When they arrived about 10 minutes later at the smoky, chaotic scene in a residential neighborhood, he said he saw the remains of his best friend, Lance Cpl. Miguel “T.J.” Terrazas, his body split in half, resting in the destroyed Humvee in which he had been riding.

“He had a giant hole in his chin. His eyes were rolled back up in his skull,” Briones recalled of the 20-year-old Texan. Briones said he draped a poncho over the body of his drinking buddy and workout partner and said a short prayer over his body: “Rest in peace. You are my brother by another mother. I love you, man.”

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After the explosion, Marines began a methodical sweep of homes looking for the bomber or people who knew his identity, according to officials briefed on the investigation. At some point during the sweep, Marines entered three nearby homes, killing the people inside.

But Briones said he didn’t see any of this.

“It was such a blur. Smoky and smelled like an explosion,” Briones said. “I only saw T.J. because he was right there. I practically walked into him.”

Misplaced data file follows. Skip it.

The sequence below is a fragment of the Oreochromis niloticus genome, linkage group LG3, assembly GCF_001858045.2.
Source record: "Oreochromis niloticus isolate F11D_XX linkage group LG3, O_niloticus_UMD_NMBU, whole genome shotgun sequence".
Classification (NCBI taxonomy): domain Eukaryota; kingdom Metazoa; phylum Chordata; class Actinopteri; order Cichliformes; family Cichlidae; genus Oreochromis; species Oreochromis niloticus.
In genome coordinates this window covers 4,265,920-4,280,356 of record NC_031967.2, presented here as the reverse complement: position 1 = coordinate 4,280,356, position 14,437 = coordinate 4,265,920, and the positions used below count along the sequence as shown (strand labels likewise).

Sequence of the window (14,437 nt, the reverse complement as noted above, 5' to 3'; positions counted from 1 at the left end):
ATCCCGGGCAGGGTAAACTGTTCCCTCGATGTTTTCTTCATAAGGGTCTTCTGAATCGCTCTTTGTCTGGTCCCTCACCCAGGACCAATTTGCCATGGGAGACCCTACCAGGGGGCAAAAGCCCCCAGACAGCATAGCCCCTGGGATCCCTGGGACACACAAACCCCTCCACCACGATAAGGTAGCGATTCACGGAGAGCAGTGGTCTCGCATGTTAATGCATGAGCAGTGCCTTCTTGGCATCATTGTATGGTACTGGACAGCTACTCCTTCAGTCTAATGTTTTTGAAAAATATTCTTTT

He said his team evacuated two other soldiers in Terrazas’ unit who were wounded in the explosion, including one, whom he identified as Lance Cpl. James Crossan of Washington state, who was pinned under the wreckage.

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Briones and his team, including a Navy medical corpsman he identified as Brian Witt, evacuated the two wounded to a nearby soccer field where they were picked up by a Black Hawk helicopter. He said he and his team then returned to the Sparta home base.

“We went back to the firm base and just waited,” Briones said. “A lot of people were mad. Everyone had just had a [terrible] feeling about what had happened to T.J.” Still in shock over the death of his best friend, Briones said he retreated to a dark corner of the camp to collect his thoughts. Only 20 at the time, he said he didn’t want his even younger 3rd Squad, 3rd Platoon team members to see that he was grieving.

He said he and his team remained at the camp until they were called back to the scene of the explosion about 5:30 p.m. the same day.

When they arrived, Briones said that most of the Marines on the site were sergeants or above, including several officers: “I remember because they didn’t have enough lance corporals to deal with the bodies.”